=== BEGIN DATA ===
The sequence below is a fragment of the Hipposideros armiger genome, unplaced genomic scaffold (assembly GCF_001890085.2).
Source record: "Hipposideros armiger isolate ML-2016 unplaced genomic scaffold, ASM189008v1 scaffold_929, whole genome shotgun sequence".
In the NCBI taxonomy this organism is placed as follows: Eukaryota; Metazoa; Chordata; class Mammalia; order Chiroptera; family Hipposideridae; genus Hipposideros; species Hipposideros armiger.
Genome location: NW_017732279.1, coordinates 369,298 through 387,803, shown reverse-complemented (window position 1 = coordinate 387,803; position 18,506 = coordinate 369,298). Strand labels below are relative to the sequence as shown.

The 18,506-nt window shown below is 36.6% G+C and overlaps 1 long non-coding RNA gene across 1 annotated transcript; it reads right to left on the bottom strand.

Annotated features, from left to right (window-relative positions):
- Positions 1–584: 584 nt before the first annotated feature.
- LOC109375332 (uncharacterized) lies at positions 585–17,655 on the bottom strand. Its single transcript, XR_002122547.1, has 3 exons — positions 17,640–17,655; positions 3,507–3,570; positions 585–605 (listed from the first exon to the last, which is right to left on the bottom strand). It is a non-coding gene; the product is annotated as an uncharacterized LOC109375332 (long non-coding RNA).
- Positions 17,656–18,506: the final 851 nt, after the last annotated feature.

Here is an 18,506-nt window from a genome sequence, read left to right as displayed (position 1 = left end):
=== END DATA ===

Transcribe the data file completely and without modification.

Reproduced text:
The sequence below is a fragment of the Hipposideros armiger genome, unplaced genomic scaffold (assembly GCF_001890085.2).
Source record: "Hipposideros armiger isolate ML-2016 unplaced genomic scaffold, ASM189008v1 scaffold_929, whole genome shotgun sequence".
In the NCBI taxonomy this organism is placed as follows: Eukaryota; Metazoa; Chordata; class Mammalia; order Chiroptera; family Hipposideridae; genus Hipposideros; species Hipposideros armiger.
Genome location: NW_017732279.1, coordinates 369,298 through 387,803, shown reverse-complemented (window position 1 = coordinate 387,803; position 18,506 = coordinate 369,298). Strand labels below are relative to the sequence as shown.

The 18,506-nt window shown below is 36.6% G+C and overlaps 1 long non-coding RNA gene across 1 annotated transcript; it reads right to left on the bottom strand.

Annotated features, from left to right (window-relative positions):
- Positions 1–584: 584 nt before the first annotated feature.
- LOC109375332 (uncharacterized) lies at positions 585–17,655 on the bottom strand. Its single transcript, XR_002122547.1, has 3 exons — positions 17,640–17,655; positions 3,507–3,570; positions 585–605 (listed from the first exon to the last, which is right to left on the bottom strand). It is a non-coding gene; the product is annotated as an uncharacterized LOC109375332 (long non-coding RNA).
- Positions 17,656–18,506: the final 851 nt, after the last annotated feature.

Here is an 18,506-nt window from a genome sequence, read left to right as displayed (position 1 = left end):